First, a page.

charity: water stories

Little by Little

Clean water helps a mum in Madagascar build her business and find her calling

by Mercy Weaver

Honorine didn’t always have clean water, but she did always have joy. It radiated in her wide smile and contagious laugh.

“It’s been my habit since I was a child. It’s a part of my character. Maybe it’s just my talent.”

Honorine’s hope was forged through difficulty. For years, dirty water made life challenging for her community in rural Madagascar.

Honorine’s day used to begin at 3:00 in the morning. The journey was taxing both physically and financially. The only water source was several miles away, and Honorine had to pay 500 ariary (around 13¢) for a single 19-liter jerry can.

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“Imagine waking up very early in the morning to fetch water, and then going to work in the rice fields on a very hot day,” Honorine said.

Even worse, all of her hard work was for water that consistently made Honorine and her family sick.

“When I got sick,” she told us, “I could not work. That is the real suffering.”

This daily battle meant Honorine and her husband struggled to provide for their family. But then, our local partner, Helvetas, brought clean water to their community.

Honorine remembers that day well. “When the tap was finished, everybody screamed. The children and the adults alike all yelled, ‘The water pump is finished! The water pump is finished!’”

Their joy was only just beginning.

“There was a change here,” Honorine noticed. “Things are less difficult. Our lives got better because of the presence of the water pump. Water gives health.”

Before, the community was constantly blighted by bilharzia, a disease caused by parasites that live in dirty water. These worms grow in the veins and intestines of the drinker, causing permanent organ damage—at times, with fatal results. Since they’ve had clean drinking water, it seems like the disease is gone.

Clean water didn’t just restore health to Honorine and her community. It helped Honorine turn her natural proclivity toward hospitality into a means of income.

In addition to their work in the rice fields, Honorine and her husband ran a small store selling coffee and sugar. For years, dirty water and the sicknesses it brought kept their family business from expanding.

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Honorine never imagined developing her small shop into a restaurant. But with clean water, the impossible became possible.

“We’re only able to have a restaurant because there is clean water. We use water more than anything else: up to 10 jerry cans a day just to clean all of the utensils. Before, I never thought about starting a restaurant because water is difficult here. But since the installation of this clean drinking water, we feel blessed.”

Instead of waking up at 3:00am to walk for water, Honorine gets to see her child off to school in the morning. Then, she heads to her restaurant to prepare her famous soup and banana bread.

“As I am a mother, I enjoy taking care of things,” Honorine explained. “When people come here, they talk about their lives. I love welcoming people.”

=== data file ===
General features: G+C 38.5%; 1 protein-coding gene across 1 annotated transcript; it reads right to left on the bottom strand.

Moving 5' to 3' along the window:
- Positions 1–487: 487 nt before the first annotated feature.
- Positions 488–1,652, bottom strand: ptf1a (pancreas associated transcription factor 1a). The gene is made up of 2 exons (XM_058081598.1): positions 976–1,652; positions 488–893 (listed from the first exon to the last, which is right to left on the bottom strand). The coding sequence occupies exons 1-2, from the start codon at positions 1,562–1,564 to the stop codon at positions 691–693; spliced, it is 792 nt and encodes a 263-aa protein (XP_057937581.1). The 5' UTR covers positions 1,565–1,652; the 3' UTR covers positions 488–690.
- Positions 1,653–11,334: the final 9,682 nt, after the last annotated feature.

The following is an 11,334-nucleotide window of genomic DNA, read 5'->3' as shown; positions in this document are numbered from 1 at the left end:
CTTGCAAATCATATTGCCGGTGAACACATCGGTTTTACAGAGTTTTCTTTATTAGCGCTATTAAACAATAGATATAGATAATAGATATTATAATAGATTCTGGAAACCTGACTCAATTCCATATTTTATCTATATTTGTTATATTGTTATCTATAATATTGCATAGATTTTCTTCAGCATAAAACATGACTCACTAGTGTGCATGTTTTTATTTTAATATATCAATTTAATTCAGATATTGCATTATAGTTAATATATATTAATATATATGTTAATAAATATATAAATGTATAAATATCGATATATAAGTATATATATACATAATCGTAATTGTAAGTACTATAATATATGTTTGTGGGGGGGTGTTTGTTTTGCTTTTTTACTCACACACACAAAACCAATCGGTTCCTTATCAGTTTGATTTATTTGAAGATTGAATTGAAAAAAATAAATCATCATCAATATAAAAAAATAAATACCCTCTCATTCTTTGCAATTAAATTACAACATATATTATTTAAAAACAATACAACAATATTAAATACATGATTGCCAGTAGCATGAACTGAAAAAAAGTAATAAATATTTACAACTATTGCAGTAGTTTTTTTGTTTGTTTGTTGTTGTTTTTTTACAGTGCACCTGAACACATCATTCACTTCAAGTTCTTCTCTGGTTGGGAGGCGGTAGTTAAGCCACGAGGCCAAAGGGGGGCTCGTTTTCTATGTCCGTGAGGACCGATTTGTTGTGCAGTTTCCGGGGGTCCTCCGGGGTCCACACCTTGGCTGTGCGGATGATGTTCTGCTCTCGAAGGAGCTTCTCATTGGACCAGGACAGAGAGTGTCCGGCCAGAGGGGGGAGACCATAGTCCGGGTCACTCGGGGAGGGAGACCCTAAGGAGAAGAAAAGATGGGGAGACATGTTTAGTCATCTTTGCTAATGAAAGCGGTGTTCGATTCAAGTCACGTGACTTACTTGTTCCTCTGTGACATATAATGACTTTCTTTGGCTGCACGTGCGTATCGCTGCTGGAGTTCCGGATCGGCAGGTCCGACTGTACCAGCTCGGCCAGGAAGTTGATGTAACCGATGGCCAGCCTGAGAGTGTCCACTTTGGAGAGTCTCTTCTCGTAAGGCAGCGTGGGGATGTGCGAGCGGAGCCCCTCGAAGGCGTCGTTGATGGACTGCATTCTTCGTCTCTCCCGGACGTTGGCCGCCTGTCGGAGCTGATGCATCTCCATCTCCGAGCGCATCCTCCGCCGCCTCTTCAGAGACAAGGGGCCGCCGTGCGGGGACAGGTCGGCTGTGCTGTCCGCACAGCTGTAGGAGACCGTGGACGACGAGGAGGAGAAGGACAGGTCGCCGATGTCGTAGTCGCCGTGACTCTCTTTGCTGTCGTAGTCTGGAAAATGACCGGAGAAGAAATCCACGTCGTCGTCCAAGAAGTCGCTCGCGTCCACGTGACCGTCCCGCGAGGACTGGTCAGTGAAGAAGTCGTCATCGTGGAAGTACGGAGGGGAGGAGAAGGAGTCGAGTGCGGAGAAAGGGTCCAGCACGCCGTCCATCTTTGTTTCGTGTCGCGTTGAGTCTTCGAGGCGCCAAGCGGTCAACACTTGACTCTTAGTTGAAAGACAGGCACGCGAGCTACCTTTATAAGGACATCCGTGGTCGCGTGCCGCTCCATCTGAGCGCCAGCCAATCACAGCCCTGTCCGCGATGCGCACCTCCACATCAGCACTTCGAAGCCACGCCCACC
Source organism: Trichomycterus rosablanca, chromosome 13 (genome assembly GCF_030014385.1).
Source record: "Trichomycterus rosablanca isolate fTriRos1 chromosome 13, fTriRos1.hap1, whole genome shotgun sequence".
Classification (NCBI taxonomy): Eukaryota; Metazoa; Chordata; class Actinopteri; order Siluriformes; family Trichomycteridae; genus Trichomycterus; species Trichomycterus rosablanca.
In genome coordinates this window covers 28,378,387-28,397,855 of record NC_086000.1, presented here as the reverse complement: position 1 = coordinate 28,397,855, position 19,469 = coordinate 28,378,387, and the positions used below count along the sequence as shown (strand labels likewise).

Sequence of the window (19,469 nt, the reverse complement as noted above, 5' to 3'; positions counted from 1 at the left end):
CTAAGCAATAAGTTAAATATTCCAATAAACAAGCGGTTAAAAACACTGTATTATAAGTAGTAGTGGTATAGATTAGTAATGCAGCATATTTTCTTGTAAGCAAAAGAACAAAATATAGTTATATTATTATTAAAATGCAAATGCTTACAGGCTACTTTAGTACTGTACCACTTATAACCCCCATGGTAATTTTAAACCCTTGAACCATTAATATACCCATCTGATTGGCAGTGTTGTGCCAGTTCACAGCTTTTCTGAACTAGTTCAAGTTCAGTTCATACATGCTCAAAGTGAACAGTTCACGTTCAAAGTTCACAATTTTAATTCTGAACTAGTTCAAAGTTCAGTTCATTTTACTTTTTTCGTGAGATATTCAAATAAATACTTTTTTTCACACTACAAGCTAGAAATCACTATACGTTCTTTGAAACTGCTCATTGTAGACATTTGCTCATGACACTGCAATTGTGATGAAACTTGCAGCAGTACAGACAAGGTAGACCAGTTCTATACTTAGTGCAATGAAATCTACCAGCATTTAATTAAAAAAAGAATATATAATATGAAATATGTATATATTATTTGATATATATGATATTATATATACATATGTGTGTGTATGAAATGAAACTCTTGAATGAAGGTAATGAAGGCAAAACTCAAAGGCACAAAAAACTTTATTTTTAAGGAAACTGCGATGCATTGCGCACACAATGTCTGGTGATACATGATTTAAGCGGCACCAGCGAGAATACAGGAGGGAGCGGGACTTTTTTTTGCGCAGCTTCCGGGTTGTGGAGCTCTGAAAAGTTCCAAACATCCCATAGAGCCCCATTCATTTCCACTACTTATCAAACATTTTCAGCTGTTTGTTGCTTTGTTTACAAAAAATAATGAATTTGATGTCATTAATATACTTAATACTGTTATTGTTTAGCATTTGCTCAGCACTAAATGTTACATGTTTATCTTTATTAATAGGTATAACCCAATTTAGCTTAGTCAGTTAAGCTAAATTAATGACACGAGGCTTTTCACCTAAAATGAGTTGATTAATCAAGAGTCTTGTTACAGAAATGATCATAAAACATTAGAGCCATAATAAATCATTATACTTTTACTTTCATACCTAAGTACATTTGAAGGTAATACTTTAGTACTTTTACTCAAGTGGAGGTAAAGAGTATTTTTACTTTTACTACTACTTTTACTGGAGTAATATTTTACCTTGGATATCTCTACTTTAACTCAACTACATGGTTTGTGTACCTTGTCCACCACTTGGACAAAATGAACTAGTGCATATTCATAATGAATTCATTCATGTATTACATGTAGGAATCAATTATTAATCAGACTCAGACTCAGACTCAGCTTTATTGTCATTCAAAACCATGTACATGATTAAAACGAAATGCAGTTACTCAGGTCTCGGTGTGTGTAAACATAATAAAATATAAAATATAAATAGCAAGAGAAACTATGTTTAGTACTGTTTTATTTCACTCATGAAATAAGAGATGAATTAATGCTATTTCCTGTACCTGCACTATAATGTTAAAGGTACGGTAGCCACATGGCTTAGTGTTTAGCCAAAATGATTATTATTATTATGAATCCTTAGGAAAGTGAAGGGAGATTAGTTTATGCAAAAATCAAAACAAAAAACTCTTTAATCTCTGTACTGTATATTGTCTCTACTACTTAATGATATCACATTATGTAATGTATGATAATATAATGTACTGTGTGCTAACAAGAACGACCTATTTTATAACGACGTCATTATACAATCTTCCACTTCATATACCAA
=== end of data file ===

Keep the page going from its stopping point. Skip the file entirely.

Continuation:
Many people in Honorine’s community are fishermen. After an early morning and a long day, they head to Honorine’s restaurant to eat and laugh together. There, Honorine greets them with bread, pasta, and some hot tea.

“This restaurant is my job now, and I find it wonderful,” Honorine said with a smile. “We are happy. Really happy.”

Now, the sky’s the limit for Honorine and her business. “I will make my restaurant grow. Although, I am not thinking about [being rich].”

Honorine is satisfied to finally have enough to eat. And with the added income, Honorine is able to save for her children’s school fees.

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“The small restaurant greatly improved our lives because now we can enhance our lives. We could pursue studying abroad, our children could get out of here,” Honorine hoped.

Every parent wants better for their children. Bigger dreams. An easier life. For millions around the world, clean water is essential to breaking generational cycles of underdevelopment.

Honorine understands this better than most. When her son was two years old, he contracted an unknown illness in his stomach. He passed away shortly after. Today, Honorine looks back on this period as the darkest time in her life.

“I would be very happy if other people from other places could get water as we did here. It will prevent sickness. It will help people take care of their babies. It will improve people’s lives little by little.”

For Honorine, so-called “little” improvements looked like big changes: a thriving business, a healthy body, and hope for the future. Her story is a testament to the power of access to clean water. It makes waterborne diseases and the dreaded daily walk for water things of the past. But it doesn’t stop there.

Clean water doesn’t just provide access to the rights people were always meant to have, like education, health, or income. __It allows people to be who they were always meant to be. __

It turns mums with a penchant for making others feel loved into entrepreneurs. It turns children with big dreams into students with even bigger potential. It empowers all people—but especially women and girls—with the agency and opportunity they need to build the life they’ve always wanted.

Access to clean water changes everything for rural communities. But even more importantly, it allows people to change everything for themselves. Honorine’s story represents 15,477,278 others you’ve transformed as a charity: water supporter. Thank you for choosing action over apathy and engaging a global crisis affecting 703 million people like Honorine. That choice is changing the world little by little.